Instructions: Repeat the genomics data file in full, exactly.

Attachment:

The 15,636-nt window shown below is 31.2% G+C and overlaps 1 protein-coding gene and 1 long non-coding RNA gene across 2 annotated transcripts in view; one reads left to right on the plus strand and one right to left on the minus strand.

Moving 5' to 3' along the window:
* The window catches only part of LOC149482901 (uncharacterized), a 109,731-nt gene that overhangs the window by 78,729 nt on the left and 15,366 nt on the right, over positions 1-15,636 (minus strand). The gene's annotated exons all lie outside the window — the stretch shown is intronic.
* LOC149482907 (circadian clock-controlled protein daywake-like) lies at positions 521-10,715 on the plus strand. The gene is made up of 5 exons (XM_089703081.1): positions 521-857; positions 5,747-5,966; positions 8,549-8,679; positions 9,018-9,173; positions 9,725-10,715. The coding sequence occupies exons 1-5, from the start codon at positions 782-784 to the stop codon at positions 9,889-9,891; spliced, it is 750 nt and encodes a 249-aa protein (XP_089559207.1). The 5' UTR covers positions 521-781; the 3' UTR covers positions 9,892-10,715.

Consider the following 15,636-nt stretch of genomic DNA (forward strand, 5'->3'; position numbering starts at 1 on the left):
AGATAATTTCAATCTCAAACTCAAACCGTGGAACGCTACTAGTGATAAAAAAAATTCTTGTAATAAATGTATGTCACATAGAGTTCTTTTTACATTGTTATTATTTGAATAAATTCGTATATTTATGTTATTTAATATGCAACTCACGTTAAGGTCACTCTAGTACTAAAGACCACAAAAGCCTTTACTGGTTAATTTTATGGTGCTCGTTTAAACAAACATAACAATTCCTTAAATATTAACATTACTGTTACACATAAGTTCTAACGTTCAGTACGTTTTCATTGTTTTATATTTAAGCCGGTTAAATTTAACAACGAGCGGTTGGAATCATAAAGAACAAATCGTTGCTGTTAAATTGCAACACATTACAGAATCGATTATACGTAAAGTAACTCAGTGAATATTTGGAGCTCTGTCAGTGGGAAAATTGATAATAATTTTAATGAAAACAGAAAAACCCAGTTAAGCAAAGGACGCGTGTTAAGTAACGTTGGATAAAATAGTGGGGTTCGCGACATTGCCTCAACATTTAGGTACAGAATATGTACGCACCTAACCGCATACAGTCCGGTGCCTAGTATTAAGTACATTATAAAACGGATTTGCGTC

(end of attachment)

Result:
The 15,636-nt window shown below is 31.2% G+C and overlaps 1 protein-coding gene and 1 long non-coding RNA gene across 2 annotated transcripts in view; one reads left to right on the plus strand and one right to left on the minus strand.

Moving 5' to 3' along the window:
* The window catches only part of LOC149482901 (uncharacterized), a 109,731-nt gene that overhangs the window by 78,729 nt on the left and 15,366 nt on the right, over positions 1-15,636 (minus strand). The gene's annotated exons all lie outside the window — the stretch shown is intronic.
* LOC149482907 (circadian clock-controlled protein daywake-like) lies at positions 521-10,715 on the plus strand. The gene is made up of 5 exons (XM_089703081.1): positions 521-857; positions 5,747-5,966; positions 8,549-8,679; positions 9,018-9,173; positions 9,725-10,715. The coding sequence occupies exons 1-5, from the start codon at positions 782-784 to the stop codon at positions 9,889-9,891; spliced, it is 750 nt and encodes a 249-aa protein (XP_089559207.1). The 5' UTR covers positions 521-781; the 3' UTR covers positions 9,892-10,715.

Consider the following 15,636-nt stretch of genomic DNA (forward strand, 5'->3'; position numbering starts at 1 on the left):
AGATAATTTCAATCTCAAACTCAAACCGTGGAACGCTACTAGTGATAAAAAAAATTCTTGTAATAAATGTATGTCACATAGAGTTCTTTTTACATTGTTATTATTTGAATAAATTCGTATATTTATGTTATTTAATATGCAACTCACGTTAAGGTCACTCTAGTACTAAAGACCACAAAAGCCTTTACTGGTTAATTTTATGGTGCTCGTTTAAACAAACATAACAATTCCTTAAATATTAACATTACTGTTACACATAAGTTCTAACGTTCAGTACGTTTTCATTGTTTTATATTTAAGCCGGTTAAATTTAACAACGAGCGGTTGGAATCATAAAGAACAAATCGTTGCTGTTAAATTGCAACACATTACAGAATCGATTATACGTAAAGTAACTCAGTGAATATTTGGAGCTCTGTCAGTGGGAAAATTGATAATAATTTTAATGAAAACAGAAAAACCCAGTTAAGCAAAGGACGCGTGTTAAGTAACGTTGGATAAAATAGTGGGGTTCGCGACATTGCCTCAACATTTAGGTACAGAATATGTACGCACCTAACCGCATACAGTCCGGTGCCTAGTATTAAGTACATTATAAAACGGATTTGCGTC